If you wonder, “How long does a divorce take in Utah?“ there is no definite answer. The court cannot initiate a hearing until 30 days have passed since you filed the petition. So, even in the most amicable case, your marriage may be dissolved no earlier than in a month. However, complicated contested divorces involving minor kids and disputes will drag on for months, considering mandatory educational classes, mediation, and all the court hearings you will need to attend.

Is Utah a Community Property State?

Utah is not a community property state. Like most other states, it is a common law state, which means that the court is guided by equitable distribution principles when dividing assets in a divorce case.

In community property states, all property and assets are typically divided 50-50 if they were obtained during the marriage. In contrast, when you get a divorce in Utah, you will get your fair share of everything you have jointly acquired during your marriage. The court will consider numerous factors in the case to determine the division, or you can agree with the spouse on your own if the case is uncontested.

How Are Property and Assets Divided Up During a Utah Divorce?

As mentioned earlier, Utah marital property laws presuppose equitable distribution of assets, which is not always equal. The court considers marriage duration, the parties’ age, health, needs, earning capacity, and some other factors when dividing marital property acquired by the spouses. Separate property – assets owned by either party before the marriage or received as a gift or inheritance – is typically left with the owner.

How is money split in a divorce in Utah? Monetary assets are divided the same way as all movable and non-movable property. Money received from the sale of the family house or any other marital property will be divided equitably between the parties, as the court considers fair.

Utah State Courts website offers a more detailed explanation of the property division principles utilized by the local divorce courts, including nuances about premarital agreements, retirement and pension plan benefits, etc.

How to Manage Child Support and Alimony Under Utah Divorce Laws?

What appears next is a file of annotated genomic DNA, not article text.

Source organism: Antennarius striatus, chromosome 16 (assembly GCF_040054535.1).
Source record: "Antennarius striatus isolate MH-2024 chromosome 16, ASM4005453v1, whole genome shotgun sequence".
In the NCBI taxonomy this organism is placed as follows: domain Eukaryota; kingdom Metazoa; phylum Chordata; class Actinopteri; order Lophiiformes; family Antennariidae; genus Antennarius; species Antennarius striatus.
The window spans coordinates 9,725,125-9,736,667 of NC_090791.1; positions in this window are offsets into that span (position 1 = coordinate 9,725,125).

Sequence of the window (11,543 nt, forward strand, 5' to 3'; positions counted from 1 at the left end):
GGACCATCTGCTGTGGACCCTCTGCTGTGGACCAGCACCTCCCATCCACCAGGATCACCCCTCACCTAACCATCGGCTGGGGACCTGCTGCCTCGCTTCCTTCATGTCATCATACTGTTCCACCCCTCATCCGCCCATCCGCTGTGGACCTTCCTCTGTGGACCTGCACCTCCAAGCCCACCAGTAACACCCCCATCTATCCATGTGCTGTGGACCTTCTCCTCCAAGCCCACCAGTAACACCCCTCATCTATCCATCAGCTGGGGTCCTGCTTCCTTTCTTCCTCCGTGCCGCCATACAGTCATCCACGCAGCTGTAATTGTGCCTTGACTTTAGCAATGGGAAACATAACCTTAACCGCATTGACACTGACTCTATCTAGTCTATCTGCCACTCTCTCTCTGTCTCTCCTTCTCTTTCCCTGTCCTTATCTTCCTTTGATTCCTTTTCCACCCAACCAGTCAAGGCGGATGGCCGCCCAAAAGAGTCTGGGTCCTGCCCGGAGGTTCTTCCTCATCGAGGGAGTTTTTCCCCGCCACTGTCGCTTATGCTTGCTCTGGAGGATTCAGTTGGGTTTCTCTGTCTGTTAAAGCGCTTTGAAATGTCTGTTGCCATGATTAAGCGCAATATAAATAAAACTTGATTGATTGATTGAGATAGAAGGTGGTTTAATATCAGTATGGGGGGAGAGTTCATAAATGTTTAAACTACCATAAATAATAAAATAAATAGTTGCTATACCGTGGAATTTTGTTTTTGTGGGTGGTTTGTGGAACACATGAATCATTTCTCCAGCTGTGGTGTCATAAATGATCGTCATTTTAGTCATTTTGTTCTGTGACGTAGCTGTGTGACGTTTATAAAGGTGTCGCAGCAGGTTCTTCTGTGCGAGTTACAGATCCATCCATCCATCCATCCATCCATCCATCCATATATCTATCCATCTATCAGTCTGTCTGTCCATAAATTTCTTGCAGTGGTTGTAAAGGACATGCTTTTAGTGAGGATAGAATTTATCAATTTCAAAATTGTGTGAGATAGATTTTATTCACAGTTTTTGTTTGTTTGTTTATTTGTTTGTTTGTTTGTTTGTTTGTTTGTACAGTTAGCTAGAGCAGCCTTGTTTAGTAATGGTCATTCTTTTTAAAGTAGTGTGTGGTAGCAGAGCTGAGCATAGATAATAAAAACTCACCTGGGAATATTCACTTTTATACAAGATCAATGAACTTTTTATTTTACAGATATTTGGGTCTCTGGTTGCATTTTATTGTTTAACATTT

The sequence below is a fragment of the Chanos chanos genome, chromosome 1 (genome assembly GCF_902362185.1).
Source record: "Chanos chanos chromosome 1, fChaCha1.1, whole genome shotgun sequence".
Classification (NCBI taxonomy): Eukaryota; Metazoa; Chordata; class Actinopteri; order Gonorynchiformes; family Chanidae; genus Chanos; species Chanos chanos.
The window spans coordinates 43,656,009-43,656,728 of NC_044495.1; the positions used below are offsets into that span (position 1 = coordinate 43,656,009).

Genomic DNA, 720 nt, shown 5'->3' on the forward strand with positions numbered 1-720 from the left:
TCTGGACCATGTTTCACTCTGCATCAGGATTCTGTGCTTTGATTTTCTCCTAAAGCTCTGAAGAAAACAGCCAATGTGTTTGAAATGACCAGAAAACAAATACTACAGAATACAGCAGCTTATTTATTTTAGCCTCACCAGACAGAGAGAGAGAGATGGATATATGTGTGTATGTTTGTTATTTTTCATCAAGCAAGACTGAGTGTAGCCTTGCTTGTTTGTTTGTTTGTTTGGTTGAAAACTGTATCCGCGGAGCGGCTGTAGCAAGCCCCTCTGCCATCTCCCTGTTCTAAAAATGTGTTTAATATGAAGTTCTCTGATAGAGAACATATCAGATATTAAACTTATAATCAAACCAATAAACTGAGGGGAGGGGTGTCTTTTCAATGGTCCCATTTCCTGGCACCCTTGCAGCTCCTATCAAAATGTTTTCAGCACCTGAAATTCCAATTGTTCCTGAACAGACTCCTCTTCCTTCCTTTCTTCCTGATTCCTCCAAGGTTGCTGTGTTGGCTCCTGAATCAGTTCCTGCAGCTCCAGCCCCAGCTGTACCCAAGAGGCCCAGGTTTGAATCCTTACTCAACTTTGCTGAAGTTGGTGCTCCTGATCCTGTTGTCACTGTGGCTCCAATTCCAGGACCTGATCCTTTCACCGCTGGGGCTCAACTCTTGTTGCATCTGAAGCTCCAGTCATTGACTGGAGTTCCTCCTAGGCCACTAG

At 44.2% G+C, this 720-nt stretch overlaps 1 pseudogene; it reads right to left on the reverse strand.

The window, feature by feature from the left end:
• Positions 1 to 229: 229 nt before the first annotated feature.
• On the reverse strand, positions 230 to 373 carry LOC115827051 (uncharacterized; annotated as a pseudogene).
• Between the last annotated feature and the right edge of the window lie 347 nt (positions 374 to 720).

Decisions concerning child support and alimony in Utah are mostly governed by Utah Code § 30-3-5 and Recovery Services and Administration of Child Support.

Any divorce in Utah with a child would engage child support arrangements since both parents are legally responsible for maintaining their children until they are 18 or have graduated from high school, whichever happens first. Its amount is based on both parents’ gross monthly income and the number of overnights spent by the child in each household. Calculations are made based on the tables provided in the Utah Child Support Act.

Alimony, also known as spousal support in Utah, may be awarded to either party temporarily or for a longer period after the marriage is dissolved to help them maintain a sustainable standard of living. In making this decision, the court considers a range of factors, including but not limited to:

  • Marriage duration;
  • The receiving party’s needs, economic condition, and earning capacity;
  • The paying party’s ability to make payments;
  • The receiving spouse’s contribution to the other party’s education and employability enhancement;
  • Child custody-related issues;
  • Any other factors the court considers relevant.

Is Adultery a Crime in Utah?

In Utah, adultery used to be a class B misdemeanor punishable by fines and jail time. Indeed, anyone who had voluntary sexual intercourse with a person other than the spouse had to pay a $1,000 fine and serve up to 6 months of jail term.

However, Utah’s adultery law was repealed in 2019 by Senate Bill 43. Today, cheating on the spouse is one of the fault-based grounds for divorce that may or may not be considered by the judge while making decisions concerning alimony.

Can You Get a Divorce Without a Lawyer in Utah?

Filing for divorce in Utah on your own, not involving lawyers, is quite possible in case of a full-agreement, uncontested marriage dissolution. If you and your spouse agree on all the issues concerning children and property, you can fill out the necessary papers and file them with the court without outside assistance. You can use the Online Court Assistance Program (OCAP) the Judicial Branch of Utah offers for a certain fee or act independently if you wish to save on their services.

If you decide to complete the entire process on your own, we can help you with paperwork preparation. For a moderate fixed fee, we will fill out the necessary papers suitable for your uncontested case and provide you with a full package of ready-to-file forms and step-by-step instructions on the filing process.